February 23, 2020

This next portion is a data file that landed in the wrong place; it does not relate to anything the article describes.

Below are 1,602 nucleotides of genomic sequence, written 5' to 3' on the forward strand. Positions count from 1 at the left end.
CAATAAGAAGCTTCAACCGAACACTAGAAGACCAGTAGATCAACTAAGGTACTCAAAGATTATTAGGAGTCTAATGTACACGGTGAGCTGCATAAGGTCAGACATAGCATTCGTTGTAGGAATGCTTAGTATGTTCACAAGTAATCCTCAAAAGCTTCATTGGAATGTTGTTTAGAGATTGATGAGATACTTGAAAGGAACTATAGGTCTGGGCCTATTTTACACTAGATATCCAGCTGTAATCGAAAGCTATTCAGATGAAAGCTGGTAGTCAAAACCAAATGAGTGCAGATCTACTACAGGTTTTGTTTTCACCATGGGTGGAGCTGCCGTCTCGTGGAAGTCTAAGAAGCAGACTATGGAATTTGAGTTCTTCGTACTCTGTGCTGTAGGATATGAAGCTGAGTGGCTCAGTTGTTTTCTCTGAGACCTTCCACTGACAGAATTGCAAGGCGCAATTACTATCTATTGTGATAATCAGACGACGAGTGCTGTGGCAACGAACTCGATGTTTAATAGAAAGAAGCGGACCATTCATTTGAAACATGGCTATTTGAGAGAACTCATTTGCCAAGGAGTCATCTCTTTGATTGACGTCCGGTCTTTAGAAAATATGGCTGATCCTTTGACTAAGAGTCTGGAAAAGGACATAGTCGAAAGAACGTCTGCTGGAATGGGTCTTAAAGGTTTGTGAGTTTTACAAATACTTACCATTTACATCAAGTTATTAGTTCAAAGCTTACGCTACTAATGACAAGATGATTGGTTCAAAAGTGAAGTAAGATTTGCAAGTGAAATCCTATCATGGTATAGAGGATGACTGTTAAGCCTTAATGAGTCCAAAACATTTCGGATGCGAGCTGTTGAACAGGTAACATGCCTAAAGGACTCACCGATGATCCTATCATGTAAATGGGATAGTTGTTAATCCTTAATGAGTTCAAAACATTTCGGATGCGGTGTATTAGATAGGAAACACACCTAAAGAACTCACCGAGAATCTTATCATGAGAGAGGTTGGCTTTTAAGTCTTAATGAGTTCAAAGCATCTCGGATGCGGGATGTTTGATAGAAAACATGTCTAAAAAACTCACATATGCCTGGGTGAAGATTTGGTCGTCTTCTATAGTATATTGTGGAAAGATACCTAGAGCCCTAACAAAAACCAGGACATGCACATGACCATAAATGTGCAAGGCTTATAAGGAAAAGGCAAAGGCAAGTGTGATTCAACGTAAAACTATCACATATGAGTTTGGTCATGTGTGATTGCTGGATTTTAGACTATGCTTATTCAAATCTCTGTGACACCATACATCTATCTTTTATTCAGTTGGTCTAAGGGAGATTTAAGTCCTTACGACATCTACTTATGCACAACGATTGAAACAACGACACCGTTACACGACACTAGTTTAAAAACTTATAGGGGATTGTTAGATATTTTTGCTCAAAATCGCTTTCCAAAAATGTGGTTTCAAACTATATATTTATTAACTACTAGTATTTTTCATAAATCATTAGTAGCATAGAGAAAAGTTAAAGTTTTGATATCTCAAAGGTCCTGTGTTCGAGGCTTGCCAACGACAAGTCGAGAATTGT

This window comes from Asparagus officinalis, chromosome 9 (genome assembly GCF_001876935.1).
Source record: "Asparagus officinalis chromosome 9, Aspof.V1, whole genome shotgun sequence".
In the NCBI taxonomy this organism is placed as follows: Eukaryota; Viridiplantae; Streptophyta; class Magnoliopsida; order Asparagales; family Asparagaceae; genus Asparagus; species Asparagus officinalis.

Mavericks guard JJ Barea has season-ending Achilles tear